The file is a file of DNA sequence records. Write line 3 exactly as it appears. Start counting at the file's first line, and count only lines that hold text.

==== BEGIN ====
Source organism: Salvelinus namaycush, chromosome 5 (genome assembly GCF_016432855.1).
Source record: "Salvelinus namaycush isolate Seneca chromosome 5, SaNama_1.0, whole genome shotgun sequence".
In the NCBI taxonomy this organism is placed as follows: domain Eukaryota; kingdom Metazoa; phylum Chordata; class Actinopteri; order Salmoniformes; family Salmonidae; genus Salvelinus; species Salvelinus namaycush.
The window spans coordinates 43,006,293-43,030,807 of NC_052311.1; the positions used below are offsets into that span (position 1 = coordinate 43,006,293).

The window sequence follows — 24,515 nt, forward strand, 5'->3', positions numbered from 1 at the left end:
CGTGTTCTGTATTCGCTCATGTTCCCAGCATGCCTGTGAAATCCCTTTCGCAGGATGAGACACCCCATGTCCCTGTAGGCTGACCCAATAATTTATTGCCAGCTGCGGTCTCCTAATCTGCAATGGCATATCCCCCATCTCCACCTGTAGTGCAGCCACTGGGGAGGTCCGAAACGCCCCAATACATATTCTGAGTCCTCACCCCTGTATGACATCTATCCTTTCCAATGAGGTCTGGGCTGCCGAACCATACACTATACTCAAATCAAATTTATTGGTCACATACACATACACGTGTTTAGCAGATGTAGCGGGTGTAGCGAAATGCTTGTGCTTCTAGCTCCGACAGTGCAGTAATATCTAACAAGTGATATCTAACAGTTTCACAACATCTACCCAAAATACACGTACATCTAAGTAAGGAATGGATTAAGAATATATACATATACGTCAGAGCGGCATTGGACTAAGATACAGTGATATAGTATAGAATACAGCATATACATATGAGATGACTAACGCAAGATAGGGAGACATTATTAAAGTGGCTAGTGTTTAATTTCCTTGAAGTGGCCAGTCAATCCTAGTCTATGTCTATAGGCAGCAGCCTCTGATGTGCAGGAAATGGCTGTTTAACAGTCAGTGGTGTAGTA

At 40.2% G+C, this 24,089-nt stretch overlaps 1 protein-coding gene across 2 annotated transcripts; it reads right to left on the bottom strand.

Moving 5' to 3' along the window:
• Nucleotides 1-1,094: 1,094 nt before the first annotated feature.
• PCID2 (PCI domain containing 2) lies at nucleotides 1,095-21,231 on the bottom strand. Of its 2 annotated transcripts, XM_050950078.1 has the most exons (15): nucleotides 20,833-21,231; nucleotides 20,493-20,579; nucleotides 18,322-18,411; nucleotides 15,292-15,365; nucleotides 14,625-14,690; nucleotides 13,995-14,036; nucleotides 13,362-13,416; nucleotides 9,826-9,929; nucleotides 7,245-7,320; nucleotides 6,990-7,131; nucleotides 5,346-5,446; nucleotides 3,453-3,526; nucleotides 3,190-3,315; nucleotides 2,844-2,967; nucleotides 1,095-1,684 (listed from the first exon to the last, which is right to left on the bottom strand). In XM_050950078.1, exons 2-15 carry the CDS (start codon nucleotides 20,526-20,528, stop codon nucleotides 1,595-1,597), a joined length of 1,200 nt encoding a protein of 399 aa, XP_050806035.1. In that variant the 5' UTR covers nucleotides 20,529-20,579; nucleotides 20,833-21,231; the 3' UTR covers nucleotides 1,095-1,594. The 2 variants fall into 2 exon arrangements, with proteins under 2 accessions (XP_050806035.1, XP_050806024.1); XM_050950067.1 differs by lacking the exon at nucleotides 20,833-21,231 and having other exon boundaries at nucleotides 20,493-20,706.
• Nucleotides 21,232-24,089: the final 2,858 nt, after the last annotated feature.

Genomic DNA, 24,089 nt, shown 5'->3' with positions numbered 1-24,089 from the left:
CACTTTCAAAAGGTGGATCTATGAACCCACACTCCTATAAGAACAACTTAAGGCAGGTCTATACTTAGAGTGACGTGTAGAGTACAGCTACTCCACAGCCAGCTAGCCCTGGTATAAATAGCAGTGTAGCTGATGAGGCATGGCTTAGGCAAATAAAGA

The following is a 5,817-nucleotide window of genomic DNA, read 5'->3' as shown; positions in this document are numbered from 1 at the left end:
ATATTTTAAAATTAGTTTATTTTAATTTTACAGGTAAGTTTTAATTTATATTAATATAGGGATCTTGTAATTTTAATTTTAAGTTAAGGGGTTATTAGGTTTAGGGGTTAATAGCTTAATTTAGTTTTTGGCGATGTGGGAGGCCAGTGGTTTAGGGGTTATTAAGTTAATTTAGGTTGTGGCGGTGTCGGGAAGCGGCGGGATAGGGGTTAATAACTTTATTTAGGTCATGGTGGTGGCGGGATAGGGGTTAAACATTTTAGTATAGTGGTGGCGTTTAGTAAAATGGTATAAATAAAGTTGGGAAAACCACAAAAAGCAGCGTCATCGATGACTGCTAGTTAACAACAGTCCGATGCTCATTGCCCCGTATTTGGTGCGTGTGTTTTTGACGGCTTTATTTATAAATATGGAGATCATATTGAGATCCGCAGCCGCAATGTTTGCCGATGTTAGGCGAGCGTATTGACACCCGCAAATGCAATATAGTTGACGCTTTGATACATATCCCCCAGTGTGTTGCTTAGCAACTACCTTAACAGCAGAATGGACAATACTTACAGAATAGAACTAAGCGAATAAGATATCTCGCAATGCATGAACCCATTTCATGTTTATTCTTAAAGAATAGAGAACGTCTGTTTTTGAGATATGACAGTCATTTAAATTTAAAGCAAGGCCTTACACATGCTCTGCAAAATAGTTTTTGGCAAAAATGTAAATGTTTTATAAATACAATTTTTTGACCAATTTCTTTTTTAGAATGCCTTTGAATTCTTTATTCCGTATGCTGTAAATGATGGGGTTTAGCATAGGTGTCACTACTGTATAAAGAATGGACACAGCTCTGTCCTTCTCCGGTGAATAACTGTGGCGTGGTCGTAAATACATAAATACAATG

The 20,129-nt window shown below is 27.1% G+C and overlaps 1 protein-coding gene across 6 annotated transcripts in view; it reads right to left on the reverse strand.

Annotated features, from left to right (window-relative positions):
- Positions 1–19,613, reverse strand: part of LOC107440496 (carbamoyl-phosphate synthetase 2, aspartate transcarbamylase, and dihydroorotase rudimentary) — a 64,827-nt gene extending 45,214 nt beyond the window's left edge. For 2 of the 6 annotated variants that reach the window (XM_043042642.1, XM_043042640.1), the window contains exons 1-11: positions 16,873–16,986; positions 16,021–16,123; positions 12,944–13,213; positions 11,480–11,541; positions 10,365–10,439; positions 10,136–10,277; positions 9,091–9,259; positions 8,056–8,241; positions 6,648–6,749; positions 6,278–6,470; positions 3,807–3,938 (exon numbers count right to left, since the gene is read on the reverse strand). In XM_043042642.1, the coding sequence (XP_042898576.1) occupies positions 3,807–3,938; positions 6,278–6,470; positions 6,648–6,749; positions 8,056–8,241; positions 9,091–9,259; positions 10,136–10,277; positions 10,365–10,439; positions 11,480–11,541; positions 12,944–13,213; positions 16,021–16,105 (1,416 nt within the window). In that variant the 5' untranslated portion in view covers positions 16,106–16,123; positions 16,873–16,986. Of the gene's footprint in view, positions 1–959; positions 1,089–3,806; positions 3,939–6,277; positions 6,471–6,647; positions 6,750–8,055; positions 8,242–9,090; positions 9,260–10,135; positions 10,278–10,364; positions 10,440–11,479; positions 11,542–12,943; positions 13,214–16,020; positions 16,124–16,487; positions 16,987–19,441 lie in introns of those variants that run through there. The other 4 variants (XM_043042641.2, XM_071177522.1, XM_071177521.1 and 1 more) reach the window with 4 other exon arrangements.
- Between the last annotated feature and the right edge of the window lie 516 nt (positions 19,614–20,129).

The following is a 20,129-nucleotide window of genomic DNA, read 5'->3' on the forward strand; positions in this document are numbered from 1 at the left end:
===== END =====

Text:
In the NCBI taxonomy this organism is placed as follows: domain Eukaryota; kingdom Metazoa; phylum Chordata; class Actinopteri; order Salmoniformes; family Salmonidae; genus Salvelinus; species Salvelinus namaycush.